In Gateway City Church and The Minister of National Revenue, the Federal Court of Appeal dismissed Gateway’s appeal to prevent the Minister from revoking its charitable status. CRA revoked the registered charity’s registration for 3 reasons namely “Failure to maintain adequate books and records, failure to devote all of its resources to its own charitable activities, and provision of personal benefits to a proprietor, member, shareholder, trustee or settlor”. The Court noted ”...the Church’s application can be granted only if the Church meets the test for the granting of stays and injunctions. The Church must show as per (RJR-MacDonald v. Canada (Attorney General): it has an arguable case against the revocation, it will suffer irreparable harm if the revocation is allowed to happen, and the balance of convenience lies in its favour.” The FCA found that Gateway did not meet the test for irreparable harm and dismissed the application. The FCA provided a detailed analysis of the irreparable harm requirement including some tangible examples of why Gateway did not meet the test.
In terms of “irreparable harm” the Court noted:
“ If the Church’s registration as a charity is revoked, it will not be able to issue receipts for donations. Future donors will not be able to claim deductions for their donations. The Church says donations will fall off, preventing it from doing essential work for its congregation and the wider community.
 Such a general assertion is insufficient to establish irreparable harm: Holy Alpha and Omega Church of Toronto v. Canada (Attorney General), 2009 FCA 265 at paragraph 22. That sort of general assertion can be made in every case. Accepting it as sufficient evidence of irreparable harm would unduly undercut the power Parliament has given to the Minister to protect the public interest in appropriate circumstances by publishing her notice and revoking a registration even before the determination of the objection and later appeal.
 General assertions cannot establish irreparable harm. They essentially prove nothing:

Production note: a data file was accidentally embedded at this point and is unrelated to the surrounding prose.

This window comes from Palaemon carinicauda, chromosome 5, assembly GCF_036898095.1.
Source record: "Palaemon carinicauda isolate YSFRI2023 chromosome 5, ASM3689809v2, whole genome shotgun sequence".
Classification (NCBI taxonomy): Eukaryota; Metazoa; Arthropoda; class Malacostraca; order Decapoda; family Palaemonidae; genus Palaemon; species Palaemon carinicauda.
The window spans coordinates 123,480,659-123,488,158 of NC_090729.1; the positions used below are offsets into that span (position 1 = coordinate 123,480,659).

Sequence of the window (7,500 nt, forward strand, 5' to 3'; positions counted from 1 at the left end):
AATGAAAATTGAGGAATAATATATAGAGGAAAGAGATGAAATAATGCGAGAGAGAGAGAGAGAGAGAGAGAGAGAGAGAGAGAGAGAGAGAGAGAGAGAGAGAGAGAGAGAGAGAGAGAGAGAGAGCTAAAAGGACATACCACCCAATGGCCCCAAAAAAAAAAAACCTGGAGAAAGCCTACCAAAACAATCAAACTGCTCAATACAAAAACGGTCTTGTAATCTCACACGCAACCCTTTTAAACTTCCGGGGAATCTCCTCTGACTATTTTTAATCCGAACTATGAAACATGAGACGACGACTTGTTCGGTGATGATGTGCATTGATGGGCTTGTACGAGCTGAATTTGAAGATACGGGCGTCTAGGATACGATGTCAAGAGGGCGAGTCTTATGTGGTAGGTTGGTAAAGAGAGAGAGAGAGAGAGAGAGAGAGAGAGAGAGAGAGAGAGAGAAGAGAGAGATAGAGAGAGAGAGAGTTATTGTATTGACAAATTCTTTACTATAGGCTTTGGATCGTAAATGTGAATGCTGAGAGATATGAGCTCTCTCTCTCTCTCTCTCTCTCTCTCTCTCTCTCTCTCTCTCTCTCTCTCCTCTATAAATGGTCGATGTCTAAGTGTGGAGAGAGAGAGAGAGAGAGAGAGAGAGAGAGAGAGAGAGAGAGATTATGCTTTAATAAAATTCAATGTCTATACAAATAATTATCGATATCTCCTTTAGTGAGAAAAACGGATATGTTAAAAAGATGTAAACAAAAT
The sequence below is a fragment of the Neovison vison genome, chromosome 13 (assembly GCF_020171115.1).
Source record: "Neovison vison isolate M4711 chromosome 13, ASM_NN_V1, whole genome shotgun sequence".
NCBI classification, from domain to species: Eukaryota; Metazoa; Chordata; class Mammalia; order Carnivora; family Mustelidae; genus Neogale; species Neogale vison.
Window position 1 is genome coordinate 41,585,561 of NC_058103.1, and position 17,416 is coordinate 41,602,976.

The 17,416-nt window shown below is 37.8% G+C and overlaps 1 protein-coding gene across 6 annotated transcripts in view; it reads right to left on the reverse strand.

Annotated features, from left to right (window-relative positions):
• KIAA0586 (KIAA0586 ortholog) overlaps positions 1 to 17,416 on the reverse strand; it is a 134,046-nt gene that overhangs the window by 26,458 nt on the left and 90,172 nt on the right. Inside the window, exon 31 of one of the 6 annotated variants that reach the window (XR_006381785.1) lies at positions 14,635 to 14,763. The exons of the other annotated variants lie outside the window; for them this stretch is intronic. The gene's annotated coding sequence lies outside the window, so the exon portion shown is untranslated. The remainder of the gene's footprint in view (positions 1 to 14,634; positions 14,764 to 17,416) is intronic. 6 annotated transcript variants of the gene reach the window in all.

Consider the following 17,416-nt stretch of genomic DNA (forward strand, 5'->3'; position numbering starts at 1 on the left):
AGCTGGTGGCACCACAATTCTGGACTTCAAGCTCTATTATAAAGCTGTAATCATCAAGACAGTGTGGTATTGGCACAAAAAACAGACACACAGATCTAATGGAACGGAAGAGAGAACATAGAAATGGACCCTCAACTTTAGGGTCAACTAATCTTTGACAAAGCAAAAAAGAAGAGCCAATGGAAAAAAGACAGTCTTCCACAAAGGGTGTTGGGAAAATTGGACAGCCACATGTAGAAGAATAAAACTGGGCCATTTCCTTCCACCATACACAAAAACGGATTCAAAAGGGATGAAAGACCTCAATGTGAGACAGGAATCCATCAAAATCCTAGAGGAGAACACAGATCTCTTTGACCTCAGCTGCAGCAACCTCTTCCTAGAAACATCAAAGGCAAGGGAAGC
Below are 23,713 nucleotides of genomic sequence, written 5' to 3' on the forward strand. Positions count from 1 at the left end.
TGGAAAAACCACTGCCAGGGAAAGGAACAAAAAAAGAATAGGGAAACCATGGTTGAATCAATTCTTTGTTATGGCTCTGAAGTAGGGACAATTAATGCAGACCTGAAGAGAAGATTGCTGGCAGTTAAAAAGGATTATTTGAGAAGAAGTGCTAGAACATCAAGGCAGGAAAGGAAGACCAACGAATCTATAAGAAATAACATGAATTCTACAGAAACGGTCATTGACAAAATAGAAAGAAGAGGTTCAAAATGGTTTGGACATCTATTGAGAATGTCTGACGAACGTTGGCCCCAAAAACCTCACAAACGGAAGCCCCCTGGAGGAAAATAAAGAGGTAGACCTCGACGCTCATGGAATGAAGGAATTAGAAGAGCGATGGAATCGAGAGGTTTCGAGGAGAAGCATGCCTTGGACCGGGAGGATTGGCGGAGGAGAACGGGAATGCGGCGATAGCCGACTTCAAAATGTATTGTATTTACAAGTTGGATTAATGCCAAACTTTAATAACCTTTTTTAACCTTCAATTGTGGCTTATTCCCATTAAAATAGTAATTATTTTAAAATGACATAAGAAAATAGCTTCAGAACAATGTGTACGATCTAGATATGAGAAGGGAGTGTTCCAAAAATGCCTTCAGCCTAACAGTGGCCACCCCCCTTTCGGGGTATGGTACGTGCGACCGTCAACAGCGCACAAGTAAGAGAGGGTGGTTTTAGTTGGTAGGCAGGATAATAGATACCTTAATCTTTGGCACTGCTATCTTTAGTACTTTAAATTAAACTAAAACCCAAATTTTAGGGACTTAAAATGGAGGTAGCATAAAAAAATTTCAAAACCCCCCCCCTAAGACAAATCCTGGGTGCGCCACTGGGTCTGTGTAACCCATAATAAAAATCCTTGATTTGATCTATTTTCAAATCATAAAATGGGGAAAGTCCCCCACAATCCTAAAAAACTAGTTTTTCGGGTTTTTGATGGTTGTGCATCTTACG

It is all too easy for those seeking a stay in a case like this to enumerate problems, call them serious, and then, when describing the harm that might result, to use broad, expressive terms that essentially just assert – not demonstrate to the Court’s satisfaction – that the harm is irreparable. (Stoney First Nation v. Shotclose, 2011 FCA 232 at paragraph 48.) Accordingly, “[a]ssumptions, speculations, hypotheticals and arguable assertions, unsupported by evidence, carry no weight”: Glooscap Heritage Society v. Minister of National Revenue, 2012 FCA 255 at paragraph 31.
 Instead, “there must be evidence at a convincing level of particularity that demonstrates a real probability that unavoidable irreparable harm will result unless a stay is granted”: Glooscap, supra at paragraph 31. See also Dywidag Systems International, Canada, Ltd. v. Garford Pty Ltd., 2010 FCA 232 at paragraph 14; Canada (Attorney General) v. Canada (Information Commissioner), 2001 FCA 25, 268 N.R. 328 at paragraph 12; Laperrière v. D. & A. MacLeod Company Ltd., 2010 FCA 84 at paragraph 17.
 In this case, the evidence tendered by the Church falls short in a number of respects:
? The evidence shows that the Church’s members seem loyal and have donated much in past years. Much is said about the Church’s importance and value to its congregation and the community. Will donors suddenly reduce their donations to zero because they cannot obtain a charitable receipt?
? There is no evidence from donors in the record. It is speculative to conclude that donations will fall off to such an extent that the Church’s existence is imperilled.
? Even if donations fall off to some extent, there is no evidence showing how this will affect the Church’s overall budgetary position. What is the Church’s budgetary position? What assets does it have? What liabilities does it have? Between now and the ultimate determination of the Church’s objection or later appeal, what financial events will take place? The record is silent.
? The Church asserts that it will no longer be able to rent facilities for its services and Bible classes. It adds that benevolence assistance to local food banks and single-parent households in need will stop. It says that other beneficial payments it makes will stop. But without information about the financial circumstances of the Church and the size of these expenditures, these assertions cannot qualify as irreparable harm.
 Irreparable harm must be demonstrated, not just asserted. Demonstration is achieved by supplying particular information that empowers the Court to find the existence of harm that cannot be repaired later. In the record before this Court, there is only assertion, not demonstration.
 Counsel for the Church fairly conceded that particularity was missing from the evidence the Church tendered. However, he urged the Court to view this in the context of this application – a proceeding brought urgently, with little time to prepare.
 I accept there was urgency in bringing this application. However, to some extent, the urgency was created by the Church’s delay in retaining and instructing counsel.
 In her notice of intention, the Minister told the Church it had thirty days to apply to this Court for relief. Thirty days was more than enough time for the Church to retain counsel and file evidence disclosing the particular information known to it and readily at hand.”
Here is a copy of the Federal Court of Appeal decision:
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Mark Blumberg is a partner at the law firm of Blumberg Segal LLP in Toronto and works almost exclusively in the areas of non-profit and charity law.